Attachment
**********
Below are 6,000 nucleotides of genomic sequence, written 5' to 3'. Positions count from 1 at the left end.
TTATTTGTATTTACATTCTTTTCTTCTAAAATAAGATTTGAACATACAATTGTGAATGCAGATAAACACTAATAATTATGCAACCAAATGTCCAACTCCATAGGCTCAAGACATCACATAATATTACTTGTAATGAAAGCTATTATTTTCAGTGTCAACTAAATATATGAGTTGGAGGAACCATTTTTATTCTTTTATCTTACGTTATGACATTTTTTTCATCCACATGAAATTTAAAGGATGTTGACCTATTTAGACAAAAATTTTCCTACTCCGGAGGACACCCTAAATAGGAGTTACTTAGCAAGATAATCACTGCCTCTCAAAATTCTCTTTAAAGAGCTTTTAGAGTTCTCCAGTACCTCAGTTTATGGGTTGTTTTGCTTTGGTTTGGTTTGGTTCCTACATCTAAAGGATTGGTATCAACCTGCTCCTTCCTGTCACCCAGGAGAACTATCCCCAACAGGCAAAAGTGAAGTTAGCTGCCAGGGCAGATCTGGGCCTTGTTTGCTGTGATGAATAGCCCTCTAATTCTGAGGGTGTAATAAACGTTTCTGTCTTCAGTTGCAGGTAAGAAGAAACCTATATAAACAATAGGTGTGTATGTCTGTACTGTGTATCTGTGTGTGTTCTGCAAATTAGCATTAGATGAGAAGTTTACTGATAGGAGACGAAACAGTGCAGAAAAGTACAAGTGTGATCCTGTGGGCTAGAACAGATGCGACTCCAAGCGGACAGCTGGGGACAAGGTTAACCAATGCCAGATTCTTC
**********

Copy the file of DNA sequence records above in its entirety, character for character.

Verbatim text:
Below are 6,000 nucleotides of genomic sequence, written 5' to 3'. Positions count from 1 at the left end.
TTATTTGTATTTACATTCTTTTCTTCTAAAATAAGATTTGAACATACAATTGTGAATGCAGATAAACACTAATAATTATGCAACCAAATGTCCAACTCCATAGGCTCAAGACATCACATAATATTACTTGTAATGAAAGCTATTATTTTCAGTGTCAACTAAATATATGAGTTGGAGGAACCATTTTTATTCTTTTATCTTACGTTATGACATTTTTTTCATCCACATGAAATTTAAAGGATGTTGACCTATTTAGACAAAAATTTTCCTACTCCGGAGGACACCCTAAATAGGAGTTACTTAGCAAGATAATCACTGCCTCTCAAAATTCTCTTTAAAGAGCTTTTAGAGTTCTCCAGTACCTCAGTTTATGGGTTGTTTTGCTTTGGTTTGGTTTGGTTCCTACATCTAAAGGATTGGTATCAACCTGCTCCTTCCTGTCACCCAGGAGAACTATCCCCAACAGGCAAAAGTGAAGTTAGCTGCCAGGGCAGATCTGGGCCTTGTTTGCTGTGATGAATAGCCCTCTAATTCTGAGGGTGTAATAAACGTTTCTGTCTTCAGTTGCAGGTAAGAAGAAACCTATATAAACAATAGGTGTGTATGTCTGTACTGTGTATCTGTGTGTGTTCTGCAAATTAGCATTAGATGAGAAGTTTACTGATAGGAGACGAAACAGTGCAGAAAAGTACAAGTGTGATCCTGTGGGCTAGAACAGATGCGACTCCAAGCGGACAGCTGGGGACAAGGTTAACCAATGCCAGATTCTTC